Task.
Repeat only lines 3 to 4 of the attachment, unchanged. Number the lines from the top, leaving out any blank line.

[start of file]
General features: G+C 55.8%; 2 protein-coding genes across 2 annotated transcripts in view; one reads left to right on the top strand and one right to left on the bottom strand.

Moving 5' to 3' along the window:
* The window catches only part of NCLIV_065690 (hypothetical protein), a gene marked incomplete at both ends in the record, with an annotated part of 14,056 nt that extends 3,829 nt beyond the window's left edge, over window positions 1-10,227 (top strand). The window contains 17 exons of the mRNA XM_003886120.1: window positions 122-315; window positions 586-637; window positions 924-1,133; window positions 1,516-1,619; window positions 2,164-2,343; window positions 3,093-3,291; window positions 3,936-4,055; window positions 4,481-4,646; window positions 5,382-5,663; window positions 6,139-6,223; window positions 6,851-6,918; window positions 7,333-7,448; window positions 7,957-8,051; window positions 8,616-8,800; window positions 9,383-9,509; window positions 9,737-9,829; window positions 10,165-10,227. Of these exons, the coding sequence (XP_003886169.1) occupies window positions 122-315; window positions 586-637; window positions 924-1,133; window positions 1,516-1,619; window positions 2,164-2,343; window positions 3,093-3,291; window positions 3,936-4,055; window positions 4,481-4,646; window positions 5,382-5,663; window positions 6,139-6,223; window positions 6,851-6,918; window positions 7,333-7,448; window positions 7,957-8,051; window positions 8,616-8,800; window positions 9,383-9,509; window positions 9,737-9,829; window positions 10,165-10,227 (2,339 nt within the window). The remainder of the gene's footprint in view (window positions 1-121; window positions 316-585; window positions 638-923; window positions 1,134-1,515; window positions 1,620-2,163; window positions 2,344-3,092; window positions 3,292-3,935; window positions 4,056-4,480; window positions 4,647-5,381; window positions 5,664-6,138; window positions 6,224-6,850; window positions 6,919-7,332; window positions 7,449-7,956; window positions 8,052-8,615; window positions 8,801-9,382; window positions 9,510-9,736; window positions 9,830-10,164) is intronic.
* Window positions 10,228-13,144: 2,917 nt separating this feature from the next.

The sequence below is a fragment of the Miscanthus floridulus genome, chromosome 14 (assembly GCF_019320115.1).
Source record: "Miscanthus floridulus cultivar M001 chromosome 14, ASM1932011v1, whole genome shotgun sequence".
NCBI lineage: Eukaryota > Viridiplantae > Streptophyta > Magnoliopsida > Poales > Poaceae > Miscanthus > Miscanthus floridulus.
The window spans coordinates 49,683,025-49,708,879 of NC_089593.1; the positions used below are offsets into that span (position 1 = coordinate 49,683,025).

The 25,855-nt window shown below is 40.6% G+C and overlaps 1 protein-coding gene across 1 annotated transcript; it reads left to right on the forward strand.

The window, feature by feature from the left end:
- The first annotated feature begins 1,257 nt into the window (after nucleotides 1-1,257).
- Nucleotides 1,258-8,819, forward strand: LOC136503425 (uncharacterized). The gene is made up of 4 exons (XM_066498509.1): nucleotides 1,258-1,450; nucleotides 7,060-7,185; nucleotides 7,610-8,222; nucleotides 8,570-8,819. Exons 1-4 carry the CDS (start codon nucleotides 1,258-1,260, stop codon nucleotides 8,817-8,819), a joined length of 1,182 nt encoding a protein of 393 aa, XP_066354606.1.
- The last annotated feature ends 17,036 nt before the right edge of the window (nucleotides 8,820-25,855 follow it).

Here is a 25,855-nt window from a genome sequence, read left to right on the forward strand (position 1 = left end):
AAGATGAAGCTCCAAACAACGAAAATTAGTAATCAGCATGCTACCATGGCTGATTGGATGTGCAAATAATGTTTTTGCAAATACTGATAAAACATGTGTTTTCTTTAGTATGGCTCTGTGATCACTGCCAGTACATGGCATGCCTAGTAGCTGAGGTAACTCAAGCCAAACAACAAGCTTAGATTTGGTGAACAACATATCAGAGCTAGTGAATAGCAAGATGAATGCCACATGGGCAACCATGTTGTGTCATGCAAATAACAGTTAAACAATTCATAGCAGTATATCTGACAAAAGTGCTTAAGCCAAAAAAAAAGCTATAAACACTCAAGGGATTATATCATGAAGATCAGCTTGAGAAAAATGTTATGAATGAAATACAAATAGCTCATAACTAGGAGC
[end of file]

* The window catches only part of NCLIV_065690 (hypothetical protein), a gene marked incomplete at both ends in the record, with an annotated part of 14,056 nt that extends 3,829 nt beyond the window's left edge, over window positions 1-10,227 (top strand). The window contains 17 exons of the mRNA XM_003886120.1: window positions 122-315; window positions 586-637; window positions 924-1,133; window positions 1,516-1,619; window positions 2,164-2,343; window positions 3,093-3,291; window positions 3,936-4,055; window positions 4,481-4,646; window positions 5,382-5,663; window positions 6,139-6,223; window positions 6,851-6,918; window positions 7,333-7,448; window positions 7,957-8,051; window positions 8,616-8,800; window positions 9,383-9,509; window positions 9,737-9,829; window positions 10,165-10,227. Of these exons, the coding sequence (XP_003886169.1) occupies window positions 122-315; window positions 586-637; window positions 924-1,133; window positions 1,516-1,619; window positions 2,164-2,343; window positions 3,093-3,291; window positions 3,936-4,055; window positions 4,481-4,646; window positions 5,382-5,663; window positions 6,139-6,223; window positions 6,851-6,918; window positions 7,333-7,448; window positions 7,957-8,051; window positions 8,616-8,800; window positions 9,383-9,509; window positions 9,737-9,829; window positions 10,165-10,227 (2,339 nt within the window). The remainder of the gene's footprint in view (window positions 1-121; window positions 316-585; window positions 638-923; window positions 1,134-1,515; window positions 1,620-2,163; window positions 2,344-3,092; window positions 3,292-3,935; window positions 4,056-4,480; window positions 4,647-5,381; window positions 5,664-6,138; window positions 6,224-6,850; window positions 6,919-7,332; window positions 7,449-7,956; window positions 8,052-8,615; window positions 8,801-9,382; window positions 9,510-9,736; window positions 9,830-10,164) is intronic.
* Window positions 10,228-13,144: 2,917 nt separating this feature from the next.